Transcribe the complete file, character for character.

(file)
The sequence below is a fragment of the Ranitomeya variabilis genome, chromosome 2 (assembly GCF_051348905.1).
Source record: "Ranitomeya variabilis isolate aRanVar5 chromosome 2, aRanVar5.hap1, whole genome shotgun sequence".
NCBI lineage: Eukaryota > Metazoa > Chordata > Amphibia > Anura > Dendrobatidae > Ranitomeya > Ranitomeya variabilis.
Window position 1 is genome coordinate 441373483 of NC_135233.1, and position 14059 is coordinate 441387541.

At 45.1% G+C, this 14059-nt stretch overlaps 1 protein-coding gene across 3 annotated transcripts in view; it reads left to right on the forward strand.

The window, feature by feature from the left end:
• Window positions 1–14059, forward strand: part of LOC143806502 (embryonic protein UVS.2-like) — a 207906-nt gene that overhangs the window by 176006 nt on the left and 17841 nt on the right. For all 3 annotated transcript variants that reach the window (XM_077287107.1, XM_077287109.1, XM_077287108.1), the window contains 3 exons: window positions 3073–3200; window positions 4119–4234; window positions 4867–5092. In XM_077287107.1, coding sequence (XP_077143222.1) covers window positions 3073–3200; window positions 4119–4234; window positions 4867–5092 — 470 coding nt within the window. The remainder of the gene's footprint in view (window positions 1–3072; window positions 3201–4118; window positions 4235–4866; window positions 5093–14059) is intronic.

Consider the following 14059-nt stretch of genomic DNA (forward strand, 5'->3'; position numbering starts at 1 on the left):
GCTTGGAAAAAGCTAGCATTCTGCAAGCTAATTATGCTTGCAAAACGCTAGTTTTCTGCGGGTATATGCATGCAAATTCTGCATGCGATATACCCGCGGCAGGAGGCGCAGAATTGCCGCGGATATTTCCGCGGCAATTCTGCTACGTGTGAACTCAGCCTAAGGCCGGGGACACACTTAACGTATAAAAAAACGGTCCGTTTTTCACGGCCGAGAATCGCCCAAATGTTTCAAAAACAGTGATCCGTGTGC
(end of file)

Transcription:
The sequence below is a fragment of the Ranitomeya variabilis genome, chromosome 2 (assembly GCF_051348905.1).
Source record: "Ranitomeya variabilis isolate aRanVar5 chromosome 2, aRanVar5.hap1, whole genome shotgun sequence".
NCBI lineage: Eukaryota > Metazoa > Chordata > Amphibia > Anura > Dendrobatidae > Ranitomeya > Ranitomeya variabilis.
Window position 1 is genome coordinate 441373483 of NC_135233.1, and position 14059 is coordinate 441387541.

At 45.1% G+C, this 14059-nt stretch overlaps 1 protein-coding gene across 3 annotated transcripts in view; it reads left to right on the forward strand.

The window, feature by feature from the left end:
• Window positions 1–14059, forward strand: part of LOC143806502 (embryonic protein UVS.2-like) — a 207906-nt gene that overhangs the window by 176006 nt on the left and 17841 nt on the right. For all 3 annotated transcript variants that reach the window (XM_077287107.1, XM_077287109.1, XM_077287108.1), the window contains 3 exons: window positions 3073–3200; window positions 4119–4234; window positions 4867–5092. In XM_077287107.1, coding sequence (XP_077143222.1) covers window positions 3073–3200; window positions 4119–4234; window positions 4867–5092 — 470 coding nt within the window. The remainder of the gene's footprint in view (window positions 1–3072; window positions 3201–4118; window positions 4235–4866; window positions 5093–14059) is intronic.

Consider the following 14059-nt stretch of genomic DNA (forward strand, 5'->3'; position numbering starts at 1 on the left):
GCTTGGAAAAAGCTAGCATTCTGCAAGCTAATTATGCTTGCAAAACGCTAGTTTTCTGCGGGTATATGCATGCAAATTCTGCATGCGATATACCCGCGGCAGGAGGCGCAGAATTGCCGCGGATATTTCCGCGGCAATTCTGCTACGTGTGAACTCAGCCTAAGGCCGGGGACACACTTAACGTATAAAAAAACGGTCCGTTTTTCACGGCCGAGAATCGCCCAAATGTTTCAAAAACAGTGATCCGTGTGC